Ominous headlines suggest growing risk on corporate balance sheets, but don’t forget about broader strength in the U.S. consumer.
Consumer Spending as Offset to Credit Risk
Bad news sells newspapers. The usual suspects do not elicit surprise. Events like natural disasters and political scandals routinely appear “above the fold” in an appeal to readers’ negativity bias. In recent headlines, however, a more unlikely villain has emerged: growing leverage on corporate balance sheets.
Make no mistake, risk is elevated. This is particularly true for the broader corporate credit arena. Central banks responded to the global financial crisis by providing unprecedented amounts of liquidity, which fueled debt market growth and investor risk-taking. As a percentage of GDP, U.S. non-financial corporate debt is near the peaks seen in the tech bubble of the late 1990s and the housing bubble of the mid-2000s. Yet like any risk, evaluating its potential severity requires context. Lost in the headline noise surrounding the demise of corporations is this important fact: the U.S. consumer continues to function as the single largest economic force in the world, representing approximately 17% of global GDP. This is greater than the entire GDP of China and more than the aggregate GDP of Japan, Germany and the UK combined. In the context of global consumption, the U.S. holds a 29% share.
Source: International Monetary Fund; https://www.imf.org/external/datamapper/NGDPD@WEO/OEMDC/ADVEC/WEOWORLD
Source: International Monetary Fund, World Development Indicators, 3/21/2019; https://databank.worldbank.org/reports.aspx?source=2&series=NE.CON.PRVT. PC.KD&country=#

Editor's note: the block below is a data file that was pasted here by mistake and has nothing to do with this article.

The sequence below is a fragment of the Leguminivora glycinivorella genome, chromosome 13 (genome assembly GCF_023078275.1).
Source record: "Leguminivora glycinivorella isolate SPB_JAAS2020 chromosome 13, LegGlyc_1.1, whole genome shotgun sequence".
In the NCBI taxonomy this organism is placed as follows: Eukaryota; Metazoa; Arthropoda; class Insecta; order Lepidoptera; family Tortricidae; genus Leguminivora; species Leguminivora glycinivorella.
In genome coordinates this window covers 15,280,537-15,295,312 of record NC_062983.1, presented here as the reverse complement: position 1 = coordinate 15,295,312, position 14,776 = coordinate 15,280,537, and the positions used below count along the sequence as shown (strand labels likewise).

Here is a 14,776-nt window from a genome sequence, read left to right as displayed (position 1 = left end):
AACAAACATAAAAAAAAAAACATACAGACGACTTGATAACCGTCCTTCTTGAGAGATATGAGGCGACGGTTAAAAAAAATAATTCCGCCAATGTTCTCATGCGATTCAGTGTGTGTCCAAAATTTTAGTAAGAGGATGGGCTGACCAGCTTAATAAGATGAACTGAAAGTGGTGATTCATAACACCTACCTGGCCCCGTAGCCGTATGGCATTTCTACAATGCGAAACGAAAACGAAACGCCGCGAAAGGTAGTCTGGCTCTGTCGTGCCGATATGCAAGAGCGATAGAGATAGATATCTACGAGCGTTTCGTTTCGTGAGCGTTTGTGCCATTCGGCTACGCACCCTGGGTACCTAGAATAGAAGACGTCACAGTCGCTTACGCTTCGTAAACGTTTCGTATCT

Why It Matters Now: U.S. Consumer Growth Sustains Economic Expansion
Despite growing risks in the corporate space, the strength in U.S. consumption is contributing to what is currently the second longest economic expansion ever…soon to become the longest. The “Great Moderation,” coupled with stronger risk management frameworks, has led to an economic system with stable underpinnings.
Contrary to headlines indicating a looming recession, we expect four primary catalysts will support the American consumer base and prolong the current economic expansion.
Four Reasons Why We Expect the U.S. Consumer to Remain Strong
Resilient Consumer Sentiment
Consumer confidence has proven resilient after the equity sell-off in 4Q18. The University of Michigan’s Consumer Sentiment Index is currently sitting at 98, close to a high point from the past decade and well above its five-year average of 94. The Conference Board’s Consumer Confidence survey continues to demonstrate upward momentum, and is now above 134 (versus a five-year average of 111). Additionally, based on the New York Federal Reserve’s Survey of Consumer Expectations, lower-income cohorts are expected to increase spending by roughly 4% over the coming year; all income cohorts are expected to increase spending by at least 3%.
Consumer Credit Expansion
Consumer credit has been increasing steadily, with an expansion of roughly $18 billion for April (5.2% annualized growth) based on the Fed’s most recent consumer debt information. The revolving debt component, which encompasses credit card debt, rose by $7 billion (8% seasonally adjusted annualized growth). This suggests that consumers feel more comfortable in assuming a greater debt burden to finance higher levels of discretionary spending. Nonrevolving debt, which incorporates education and auto loans, also rose, albeit at a lower rate (4.25% annualized).
Furthermore, despite this expansion in consumer credit, we believe that household balance sheets are sitting in healthy standing. Consumer deleveraging in the aftermath of the housing crisis has led to lower aggregate debt-to-GDP ratios; corporate debt-to-GDP, meanwhile, has increased. Regardless, the overall private sector balance remains in surplus. In our view, this is an auspicious factor in the context of extending the current economic cycle, and positive cash flow also reduces the chances of systemic economic risk.
Positive Labor Market Dynamics